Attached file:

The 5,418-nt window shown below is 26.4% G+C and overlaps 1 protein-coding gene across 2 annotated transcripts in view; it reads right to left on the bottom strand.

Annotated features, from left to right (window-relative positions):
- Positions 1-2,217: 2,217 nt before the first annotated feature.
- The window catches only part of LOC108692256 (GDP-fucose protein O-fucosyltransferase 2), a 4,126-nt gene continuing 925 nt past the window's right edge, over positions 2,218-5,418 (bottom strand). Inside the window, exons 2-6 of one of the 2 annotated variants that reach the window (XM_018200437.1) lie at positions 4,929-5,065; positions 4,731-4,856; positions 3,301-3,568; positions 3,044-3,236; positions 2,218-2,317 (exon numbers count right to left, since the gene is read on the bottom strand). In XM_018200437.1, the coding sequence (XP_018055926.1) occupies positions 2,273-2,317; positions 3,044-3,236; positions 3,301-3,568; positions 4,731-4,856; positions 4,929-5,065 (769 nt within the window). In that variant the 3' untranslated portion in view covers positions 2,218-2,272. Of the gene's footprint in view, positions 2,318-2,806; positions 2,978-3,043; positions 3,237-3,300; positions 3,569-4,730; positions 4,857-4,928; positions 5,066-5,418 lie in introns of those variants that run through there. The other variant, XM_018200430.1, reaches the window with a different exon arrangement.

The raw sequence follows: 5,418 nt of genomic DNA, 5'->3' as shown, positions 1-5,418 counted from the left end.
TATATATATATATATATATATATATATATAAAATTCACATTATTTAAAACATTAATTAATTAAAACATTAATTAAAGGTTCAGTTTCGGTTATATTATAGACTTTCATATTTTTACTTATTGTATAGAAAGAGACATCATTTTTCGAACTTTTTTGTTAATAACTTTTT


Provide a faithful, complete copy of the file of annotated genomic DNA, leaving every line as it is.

The 5,418-nt window shown below is 26.4% G+C and overlaps 1 protein-coding gene across 2 annotated transcripts in view; it reads right to left on the bottom strand.

Annotated features, from left to right (window-relative positions):
- Positions 1-2,217: 2,217 nt before the first annotated feature.
- The window catches only part of LOC108692256 (GDP-fucose protein O-fucosyltransferase 2), a 4,126-nt gene continuing 925 nt past the window's right edge, over positions 2,218-5,418 (bottom strand). Inside the window, exons 2-6 of one of the 2 annotated variants that reach the window (XM_018200437.1) lie at positions 4,929-5,065; positions 4,731-4,856; positions 3,301-3,568; positions 3,044-3,236; positions 2,218-2,317 (exon numbers count right to left, since the gene is read on the bottom strand). In XM_018200437.1, the coding sequence (XP_018055926.1) occupies positions 2,273-2,317; positions 3,044-3,236; positions 3,301-3,568; positions 4,731-4,856; positions 4,929-5,065 (769 nt within the window). In that variant the 3' untranslated portion in view covers positions 2,218-2,272. Of the gene's footprint in view, positions 2,318-2,806; positions 2,978-3,043; positions 3,237-3,300; positions 3,569-4,730; positions 4,857-4,928; positions 5,066-5,418 lie in introns of those variants that run through there. The other variant, XM_018200430.1, reaches the window with a different exon arrangement.

The raw sequence follows: 5,418 nt of genomic DNA, 5'->3' as shown, positions 1-5,418 counted from the left end.
TATATATATATATATATATATATATATATAAAATTCACATTATTTAAAACATTAATTAATTAAAACATTAATTAAAGGTTCAGTTTCGGTTATATTATAGACTTTCATATTTTTACTTATTGTATAGAAAGAGACATCATTTTTCGAACTTTTTTGTTAATAACTTTTT